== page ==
Those between age 25-64 and working in blue collar jobs reported a lower rating in their health and reported more illnesses compared to those in the white collar jobs. In both females and males, those in blue-collar jobs reported higher rates of arthritis. The number of males in the blue-collar jobs with bronchitis was higher compared to the females. Both males and females are likely to engage in risky behaviors that may harm their health. Risky behaviors such as risky alcohol intake were reported to be higher in males compared to the females (Peres, Sabbah & Antunes, 2015). Both the male and the female had higher health risks from smoking. However, males with blue-collar occupations reported fewer cases of hypertension compared to those in the white-collar jobs. Those in the blue-collar jobs are likely to consult a doctor as compared to those with white-collar jobs. Blue-collar male workers were less likely to consult specialists and dentists compared to the white-collar male workers. Women from age 50-64 in blue-collar occupations are more likely to have never had a mammogram or a pap smear (Turrell & Giles-Corti, 2013). Individuals in blue-collar occupations with a lower status or level of skills had poorer health and engaged in risky behaviors compared to the individuals in the white collar occupations. In this case, the occupation of individuals and the level of income are some of the contributing factors that lead to health disparities in Riverlands (Zhang & Oldenburg, 2014).


In conclusion, the above analysis has indicated the factors that contribute to disparities in healthcare in River lands. Socioeconomic disadvantage, education, and occupation are some of the contributing factors to health care inequalities. These factors affect the kind of healthcare the individuals seek depending on their financial capabilities. These factors also determine whether these individuals engage in risky health behaviors. Therefore, in dealing with inequality in healthcare, it is important to put into the consideration the underlying factors that affect the health-related behaviors of individuals. These factors are important in understanding the inequality in healthcare by getting a better view of the contributing factors.



Badland, H., Aye, L., &Butterworth, I (2014). Urban liveability: emerging lessons from Australia for exploring the potential for indicators to measure the social determinants of health. Social science & medicine, 111, 64-73.

Batterham, R. W.,& Osborne, R. H. (2016). Health literacy: applying current concepts to improve health services and reduce health inequalities. Public health, 132, 3-12.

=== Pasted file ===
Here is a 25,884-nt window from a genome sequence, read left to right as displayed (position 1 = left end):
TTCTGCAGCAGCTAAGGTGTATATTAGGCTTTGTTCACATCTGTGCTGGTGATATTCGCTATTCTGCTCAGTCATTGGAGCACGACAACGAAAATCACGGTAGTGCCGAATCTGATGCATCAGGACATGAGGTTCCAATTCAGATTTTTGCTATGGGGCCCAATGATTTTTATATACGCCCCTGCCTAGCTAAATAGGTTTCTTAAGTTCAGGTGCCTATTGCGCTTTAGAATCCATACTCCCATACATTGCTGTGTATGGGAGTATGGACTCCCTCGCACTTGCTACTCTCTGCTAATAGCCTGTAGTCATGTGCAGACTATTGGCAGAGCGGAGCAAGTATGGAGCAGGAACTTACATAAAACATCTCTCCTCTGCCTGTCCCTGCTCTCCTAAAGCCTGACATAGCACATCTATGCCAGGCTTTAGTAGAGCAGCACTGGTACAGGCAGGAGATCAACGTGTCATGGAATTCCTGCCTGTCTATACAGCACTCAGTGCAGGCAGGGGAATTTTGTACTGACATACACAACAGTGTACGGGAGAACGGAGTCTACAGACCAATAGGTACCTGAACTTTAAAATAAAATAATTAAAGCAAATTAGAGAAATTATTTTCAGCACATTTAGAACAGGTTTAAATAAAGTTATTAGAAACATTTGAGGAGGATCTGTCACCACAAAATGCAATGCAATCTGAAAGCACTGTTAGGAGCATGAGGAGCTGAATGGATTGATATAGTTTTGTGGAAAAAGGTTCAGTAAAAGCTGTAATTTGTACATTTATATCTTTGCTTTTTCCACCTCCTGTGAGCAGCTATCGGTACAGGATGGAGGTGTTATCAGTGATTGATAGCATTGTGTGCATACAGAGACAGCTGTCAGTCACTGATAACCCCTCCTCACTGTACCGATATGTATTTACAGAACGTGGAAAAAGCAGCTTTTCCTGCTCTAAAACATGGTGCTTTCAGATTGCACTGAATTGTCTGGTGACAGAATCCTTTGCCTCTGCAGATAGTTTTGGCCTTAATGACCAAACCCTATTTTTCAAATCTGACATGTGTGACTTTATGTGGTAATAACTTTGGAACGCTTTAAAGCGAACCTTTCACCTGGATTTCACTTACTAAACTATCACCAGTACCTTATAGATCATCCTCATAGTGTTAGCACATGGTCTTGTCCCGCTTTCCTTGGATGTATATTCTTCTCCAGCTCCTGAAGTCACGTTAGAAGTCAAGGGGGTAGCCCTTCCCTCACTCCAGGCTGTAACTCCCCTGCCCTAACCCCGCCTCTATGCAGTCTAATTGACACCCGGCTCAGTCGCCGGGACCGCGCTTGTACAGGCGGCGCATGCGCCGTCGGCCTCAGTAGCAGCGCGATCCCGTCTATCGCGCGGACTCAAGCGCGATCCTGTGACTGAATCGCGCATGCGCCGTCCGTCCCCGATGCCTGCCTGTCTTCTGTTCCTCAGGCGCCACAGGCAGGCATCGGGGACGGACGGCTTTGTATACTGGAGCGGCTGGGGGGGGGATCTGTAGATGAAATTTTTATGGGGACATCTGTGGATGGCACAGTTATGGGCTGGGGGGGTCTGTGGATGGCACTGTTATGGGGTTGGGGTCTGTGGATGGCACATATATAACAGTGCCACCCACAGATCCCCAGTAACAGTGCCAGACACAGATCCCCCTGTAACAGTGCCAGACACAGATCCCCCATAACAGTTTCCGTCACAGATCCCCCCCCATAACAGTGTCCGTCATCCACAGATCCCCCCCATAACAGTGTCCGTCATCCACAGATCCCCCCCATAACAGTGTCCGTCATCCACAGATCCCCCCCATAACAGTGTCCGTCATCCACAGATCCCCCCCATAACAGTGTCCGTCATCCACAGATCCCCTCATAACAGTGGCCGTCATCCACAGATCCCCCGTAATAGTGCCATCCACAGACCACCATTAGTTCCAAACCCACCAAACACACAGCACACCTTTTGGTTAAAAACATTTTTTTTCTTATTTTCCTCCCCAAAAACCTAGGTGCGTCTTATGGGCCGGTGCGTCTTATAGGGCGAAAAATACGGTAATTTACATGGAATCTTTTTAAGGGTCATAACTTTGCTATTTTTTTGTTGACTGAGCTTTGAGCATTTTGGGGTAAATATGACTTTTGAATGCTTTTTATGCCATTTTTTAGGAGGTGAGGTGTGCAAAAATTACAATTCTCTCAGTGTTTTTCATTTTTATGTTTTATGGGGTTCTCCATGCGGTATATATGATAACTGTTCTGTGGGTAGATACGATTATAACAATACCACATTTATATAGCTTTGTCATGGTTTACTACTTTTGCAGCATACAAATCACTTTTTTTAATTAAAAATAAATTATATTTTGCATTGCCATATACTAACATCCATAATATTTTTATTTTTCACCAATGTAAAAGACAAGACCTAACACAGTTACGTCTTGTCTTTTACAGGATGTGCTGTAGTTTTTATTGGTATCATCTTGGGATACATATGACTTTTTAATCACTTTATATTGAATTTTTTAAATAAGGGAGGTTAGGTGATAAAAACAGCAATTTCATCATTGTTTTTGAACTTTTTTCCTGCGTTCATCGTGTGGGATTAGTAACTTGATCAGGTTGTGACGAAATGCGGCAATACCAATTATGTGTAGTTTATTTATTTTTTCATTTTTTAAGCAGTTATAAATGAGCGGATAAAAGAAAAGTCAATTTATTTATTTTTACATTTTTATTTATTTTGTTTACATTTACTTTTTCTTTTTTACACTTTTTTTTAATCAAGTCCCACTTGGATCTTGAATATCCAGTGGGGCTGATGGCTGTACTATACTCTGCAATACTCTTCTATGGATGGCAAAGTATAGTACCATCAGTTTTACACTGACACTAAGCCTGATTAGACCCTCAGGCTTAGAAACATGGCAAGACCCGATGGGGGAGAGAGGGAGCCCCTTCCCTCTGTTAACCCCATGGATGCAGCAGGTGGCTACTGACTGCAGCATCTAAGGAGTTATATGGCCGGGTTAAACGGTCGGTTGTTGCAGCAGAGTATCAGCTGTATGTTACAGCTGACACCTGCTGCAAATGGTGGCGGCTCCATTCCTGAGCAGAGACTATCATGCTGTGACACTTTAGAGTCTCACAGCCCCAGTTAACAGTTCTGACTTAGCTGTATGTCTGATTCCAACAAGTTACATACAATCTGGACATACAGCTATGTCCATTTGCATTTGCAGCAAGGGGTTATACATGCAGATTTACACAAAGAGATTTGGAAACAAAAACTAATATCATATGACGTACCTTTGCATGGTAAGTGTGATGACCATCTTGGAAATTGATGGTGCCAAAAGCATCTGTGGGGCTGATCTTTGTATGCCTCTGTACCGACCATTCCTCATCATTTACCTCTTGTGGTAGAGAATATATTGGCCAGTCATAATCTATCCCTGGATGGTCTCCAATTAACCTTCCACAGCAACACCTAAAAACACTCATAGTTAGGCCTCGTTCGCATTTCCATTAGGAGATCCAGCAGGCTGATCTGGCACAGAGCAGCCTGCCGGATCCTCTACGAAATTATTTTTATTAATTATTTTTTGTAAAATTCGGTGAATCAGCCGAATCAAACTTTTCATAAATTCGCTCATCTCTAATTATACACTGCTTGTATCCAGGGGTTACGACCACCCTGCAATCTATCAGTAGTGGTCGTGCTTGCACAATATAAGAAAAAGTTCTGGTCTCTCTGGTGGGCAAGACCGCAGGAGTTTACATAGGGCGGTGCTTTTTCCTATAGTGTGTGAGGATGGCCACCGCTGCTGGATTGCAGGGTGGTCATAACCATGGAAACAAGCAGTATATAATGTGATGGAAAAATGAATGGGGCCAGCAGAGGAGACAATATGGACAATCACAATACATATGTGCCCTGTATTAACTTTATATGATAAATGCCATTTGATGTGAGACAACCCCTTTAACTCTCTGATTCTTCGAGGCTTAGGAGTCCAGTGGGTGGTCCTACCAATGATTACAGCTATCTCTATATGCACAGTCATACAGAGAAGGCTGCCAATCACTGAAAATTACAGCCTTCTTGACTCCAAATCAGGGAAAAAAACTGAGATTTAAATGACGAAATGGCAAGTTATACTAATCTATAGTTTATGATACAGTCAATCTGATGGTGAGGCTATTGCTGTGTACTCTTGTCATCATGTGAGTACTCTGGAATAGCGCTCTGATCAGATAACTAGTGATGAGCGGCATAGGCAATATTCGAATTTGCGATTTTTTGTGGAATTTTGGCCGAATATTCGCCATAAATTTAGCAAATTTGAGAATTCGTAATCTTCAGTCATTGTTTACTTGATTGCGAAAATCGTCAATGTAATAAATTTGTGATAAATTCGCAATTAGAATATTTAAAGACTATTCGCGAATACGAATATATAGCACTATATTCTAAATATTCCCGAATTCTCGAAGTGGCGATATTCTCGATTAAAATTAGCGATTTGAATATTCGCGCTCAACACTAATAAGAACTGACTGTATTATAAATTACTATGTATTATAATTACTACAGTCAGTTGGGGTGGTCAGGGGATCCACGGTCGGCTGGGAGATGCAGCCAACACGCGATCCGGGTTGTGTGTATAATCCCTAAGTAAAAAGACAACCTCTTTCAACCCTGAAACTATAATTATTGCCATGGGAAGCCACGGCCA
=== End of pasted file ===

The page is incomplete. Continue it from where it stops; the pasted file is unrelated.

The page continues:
Durand, M. A., & Elwyn, G. (2014). Do interventions designed to support shared decision-making reduce health inequalities? A systematic review and meta-analysis. PloS one, 9(4), e94670.

Falster, K., Banks, & Jorm, L. (2016). Inequalities in pediatric avoidable hospitalizations between Aboriginal and non-Aboriginal children in Australia: a population data linkage study. BMC pediatrics, 16(1), 169.

Gibney, K. B., &Leder, K. (2017). Sociodemographic and geographical inequalities in notifiable infectious diseases in Australia: a retrospective analysis of 21 years of national disease surveillance data. The Lancet Infectious Diseases, 17(1), 86-97.

González-Chica, D. A.,& Stocks, N. (2017). Lower educational level and unemployment increase the impact of cardiometabolic conditions on the quality of life: results of a population-based study in South Australia. Quality of Life Research, 1-10.

Gunasekara, F. I., Carter, K., & McKenzie, S. (2013). Income?related health inequalities in working age men and women in Australia and New Zealand. Australian and New Zealand journal of public health, 37(3), 211-217.

Mather, T., & Korda, R. J. (2014). Variation in health inequalities according to measures of socioeconomic status and age. Australian and New Zealand journal of public health, 38(5), 436-440.

Meier, P. & Brennan, A. (2016). Estimated effects of different alcohol taxation and price policies on health inequalities: a mathematical modelling study. PLoS Med, 13(2), e1001963.

Mithen, J.,& Kavanagh, A. M. (2015). Inequalities in social capital and health between people with and without disabilities. Social Science & Medicine, 126, 26-35.

Uphoff, E. P., & Wright, J. (2013). A systematic review of the relationships between social capital and socioeconomic inequalities in health: a contribution to understanding the psychosocial pathway of health inequalities. International Journal for Equity in Health, 12(1), 54.

Peres, M. A., Sabbah, W., & Antunes, J. L., (2015). Income?related inequalities in inadequate dentition over time in Australia, Brazil and USA adults. Community dentistry and oral epidemiology, 43(3), 217-225.

Turrell, G., & Giles-Corti, B. (2013). Can the built environment reduce health inequalities? A study of neighborhood socioeconomic disadvantage and walking for transport. Health & place, 19, 89-98.

Zhang, J., & Oldenburg, B. F. (2014). Socioeconomic inequalities in utilization of preventive health services in relation to cardiovascular disease and diabetes. Journal of Behavioral Health, 3(2), 87-94.